Jane, you and I have the same thoughts...
Studies have shown that teen moms do no better or no worse than their socioeonomic counter parts. That is, teen mothers who are middle class finish high school and go to college at the same rates as their classmates who have, for one reason or another (mostly probably luck!) delayed child rearing.
The problem really is poverty. Most teen age moms (not all, of course) are poor. BUT, they have no worse outcomes (in terms of graduation, job outlook, lifetime income, and their children's long term behaviour -- whether they themselves will become teenage parents, or serve prison time) than poor teens who delay their childbearing.
The Brain, Child article was really fantastic. Some of the references (for those of you who have time for light, summer reading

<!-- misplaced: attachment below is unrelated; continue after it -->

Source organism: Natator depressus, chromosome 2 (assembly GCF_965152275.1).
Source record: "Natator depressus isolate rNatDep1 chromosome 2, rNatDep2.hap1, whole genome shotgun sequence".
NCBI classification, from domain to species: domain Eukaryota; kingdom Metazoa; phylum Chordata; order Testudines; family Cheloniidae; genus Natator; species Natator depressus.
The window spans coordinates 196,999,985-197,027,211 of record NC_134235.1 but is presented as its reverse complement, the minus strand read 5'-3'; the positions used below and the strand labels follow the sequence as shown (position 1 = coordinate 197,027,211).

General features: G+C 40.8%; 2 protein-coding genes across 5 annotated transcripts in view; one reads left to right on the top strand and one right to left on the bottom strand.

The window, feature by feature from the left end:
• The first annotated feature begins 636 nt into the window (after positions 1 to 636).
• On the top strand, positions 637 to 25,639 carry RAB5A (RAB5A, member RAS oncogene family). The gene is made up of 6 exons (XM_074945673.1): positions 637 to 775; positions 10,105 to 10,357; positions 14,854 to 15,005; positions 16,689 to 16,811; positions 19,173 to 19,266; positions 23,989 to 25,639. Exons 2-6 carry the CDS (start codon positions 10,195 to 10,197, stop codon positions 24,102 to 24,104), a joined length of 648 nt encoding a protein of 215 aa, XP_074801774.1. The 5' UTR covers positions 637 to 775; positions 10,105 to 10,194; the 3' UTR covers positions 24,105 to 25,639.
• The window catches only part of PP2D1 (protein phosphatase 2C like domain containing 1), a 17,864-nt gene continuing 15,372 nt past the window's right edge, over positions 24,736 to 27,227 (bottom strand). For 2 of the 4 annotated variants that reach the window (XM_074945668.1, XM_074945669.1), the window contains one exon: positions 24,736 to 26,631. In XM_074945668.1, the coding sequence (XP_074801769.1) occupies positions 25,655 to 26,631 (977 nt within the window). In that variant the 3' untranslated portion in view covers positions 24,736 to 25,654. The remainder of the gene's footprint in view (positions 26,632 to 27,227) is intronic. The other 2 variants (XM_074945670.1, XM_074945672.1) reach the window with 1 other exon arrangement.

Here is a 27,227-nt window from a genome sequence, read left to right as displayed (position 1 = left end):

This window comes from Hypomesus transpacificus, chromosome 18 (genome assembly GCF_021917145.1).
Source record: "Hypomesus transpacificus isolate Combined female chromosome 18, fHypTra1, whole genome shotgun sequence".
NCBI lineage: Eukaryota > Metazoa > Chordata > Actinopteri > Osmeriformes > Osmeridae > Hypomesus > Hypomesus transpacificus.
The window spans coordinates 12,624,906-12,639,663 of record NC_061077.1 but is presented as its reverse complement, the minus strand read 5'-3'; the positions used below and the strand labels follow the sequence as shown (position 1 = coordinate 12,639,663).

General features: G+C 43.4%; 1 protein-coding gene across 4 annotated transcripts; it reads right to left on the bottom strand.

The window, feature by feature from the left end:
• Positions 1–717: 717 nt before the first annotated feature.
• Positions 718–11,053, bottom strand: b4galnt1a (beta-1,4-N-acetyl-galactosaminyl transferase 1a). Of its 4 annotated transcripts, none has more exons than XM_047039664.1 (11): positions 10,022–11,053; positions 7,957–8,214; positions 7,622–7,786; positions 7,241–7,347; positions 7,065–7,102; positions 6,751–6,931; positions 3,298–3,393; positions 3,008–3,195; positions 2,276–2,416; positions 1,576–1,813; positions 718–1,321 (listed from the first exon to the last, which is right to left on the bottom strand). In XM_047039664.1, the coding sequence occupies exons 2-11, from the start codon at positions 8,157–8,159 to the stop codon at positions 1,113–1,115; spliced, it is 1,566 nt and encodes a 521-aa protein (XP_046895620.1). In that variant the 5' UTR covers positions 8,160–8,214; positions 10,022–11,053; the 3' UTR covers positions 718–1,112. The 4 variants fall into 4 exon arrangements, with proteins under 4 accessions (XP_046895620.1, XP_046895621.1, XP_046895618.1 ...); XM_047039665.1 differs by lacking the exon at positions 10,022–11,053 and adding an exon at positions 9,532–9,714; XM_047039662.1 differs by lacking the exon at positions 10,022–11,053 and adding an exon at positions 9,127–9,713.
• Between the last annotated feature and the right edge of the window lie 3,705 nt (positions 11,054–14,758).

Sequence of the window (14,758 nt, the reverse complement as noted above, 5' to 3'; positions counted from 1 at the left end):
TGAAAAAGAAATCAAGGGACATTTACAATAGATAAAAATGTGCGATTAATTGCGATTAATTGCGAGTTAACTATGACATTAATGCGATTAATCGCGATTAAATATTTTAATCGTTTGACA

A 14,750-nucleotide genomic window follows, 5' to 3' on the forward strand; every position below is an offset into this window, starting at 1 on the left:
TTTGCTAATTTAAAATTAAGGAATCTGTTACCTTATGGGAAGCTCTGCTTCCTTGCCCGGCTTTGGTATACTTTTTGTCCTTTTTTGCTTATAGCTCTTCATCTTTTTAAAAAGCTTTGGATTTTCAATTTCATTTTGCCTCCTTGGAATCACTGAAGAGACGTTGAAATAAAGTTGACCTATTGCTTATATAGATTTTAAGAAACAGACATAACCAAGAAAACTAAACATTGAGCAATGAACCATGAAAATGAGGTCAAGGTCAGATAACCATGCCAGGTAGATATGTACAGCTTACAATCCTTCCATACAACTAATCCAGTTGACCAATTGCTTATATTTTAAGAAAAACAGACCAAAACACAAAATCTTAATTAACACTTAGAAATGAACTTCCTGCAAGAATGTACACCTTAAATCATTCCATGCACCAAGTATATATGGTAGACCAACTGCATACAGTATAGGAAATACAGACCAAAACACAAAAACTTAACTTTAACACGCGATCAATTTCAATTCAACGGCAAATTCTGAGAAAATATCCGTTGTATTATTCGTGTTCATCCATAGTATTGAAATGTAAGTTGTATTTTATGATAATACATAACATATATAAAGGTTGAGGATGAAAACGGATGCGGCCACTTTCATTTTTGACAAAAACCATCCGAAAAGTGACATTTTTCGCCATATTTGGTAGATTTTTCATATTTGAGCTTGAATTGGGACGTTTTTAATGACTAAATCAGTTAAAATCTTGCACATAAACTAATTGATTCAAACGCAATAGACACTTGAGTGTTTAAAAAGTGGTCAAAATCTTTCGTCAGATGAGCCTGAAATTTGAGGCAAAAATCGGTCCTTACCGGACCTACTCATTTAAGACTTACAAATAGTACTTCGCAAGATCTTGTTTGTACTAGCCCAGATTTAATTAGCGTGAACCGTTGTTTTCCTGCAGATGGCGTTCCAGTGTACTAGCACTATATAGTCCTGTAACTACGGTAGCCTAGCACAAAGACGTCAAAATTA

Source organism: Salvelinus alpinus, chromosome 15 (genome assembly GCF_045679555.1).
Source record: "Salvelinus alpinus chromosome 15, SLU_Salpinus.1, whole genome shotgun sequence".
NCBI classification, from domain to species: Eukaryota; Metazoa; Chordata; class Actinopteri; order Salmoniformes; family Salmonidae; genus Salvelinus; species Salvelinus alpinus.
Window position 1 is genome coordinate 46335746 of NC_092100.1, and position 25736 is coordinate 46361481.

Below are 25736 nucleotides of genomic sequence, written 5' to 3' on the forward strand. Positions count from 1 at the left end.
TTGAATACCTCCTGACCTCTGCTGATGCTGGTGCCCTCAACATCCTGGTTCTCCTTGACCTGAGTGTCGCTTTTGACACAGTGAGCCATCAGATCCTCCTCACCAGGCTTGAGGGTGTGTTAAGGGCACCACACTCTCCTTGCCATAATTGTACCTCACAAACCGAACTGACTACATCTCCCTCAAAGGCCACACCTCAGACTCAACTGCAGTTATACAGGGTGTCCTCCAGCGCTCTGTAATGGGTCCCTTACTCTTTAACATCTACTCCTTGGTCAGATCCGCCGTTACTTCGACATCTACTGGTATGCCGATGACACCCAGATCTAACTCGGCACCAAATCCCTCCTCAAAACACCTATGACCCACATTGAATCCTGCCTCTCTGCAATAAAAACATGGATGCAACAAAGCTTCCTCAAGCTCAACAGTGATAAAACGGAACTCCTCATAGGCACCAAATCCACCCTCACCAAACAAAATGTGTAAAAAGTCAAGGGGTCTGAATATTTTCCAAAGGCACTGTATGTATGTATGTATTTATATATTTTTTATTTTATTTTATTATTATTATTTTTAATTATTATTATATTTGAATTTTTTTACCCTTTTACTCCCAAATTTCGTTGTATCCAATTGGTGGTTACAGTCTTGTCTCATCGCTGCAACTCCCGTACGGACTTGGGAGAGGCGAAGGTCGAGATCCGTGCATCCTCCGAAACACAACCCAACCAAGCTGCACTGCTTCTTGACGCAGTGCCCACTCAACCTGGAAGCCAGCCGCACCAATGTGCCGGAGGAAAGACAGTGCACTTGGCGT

: I'm jealous):
"Dubious Conceptions" by Kristin Luker
"The Culture of Fear: Why Americans are Afraid of the Wrong Things" by Barry Glassner
And to be published in 2004: "You Don't Look Olde Enough to Be a Mother: Teen Moms on Love, Learning and Success" an anthology put out by Perigee/Penguin Putnam.
Really, this was the article (combined with an article several issues ago about a woman's daughter becoming infatuated with a woman in a missing poster after the world trade center collapse) that made me shell out the $150 to become a lifetime subscriber to the magazine. It is just too high quality of writing (though, like everything, I don't agree with it all) for me to pass up. This is one of the best articles I have ever read. Well written, well researched, new perspective, refreshing, as well as critical and introspective.
So, there is my plug for the magazine, as well as some thoughts on the issue!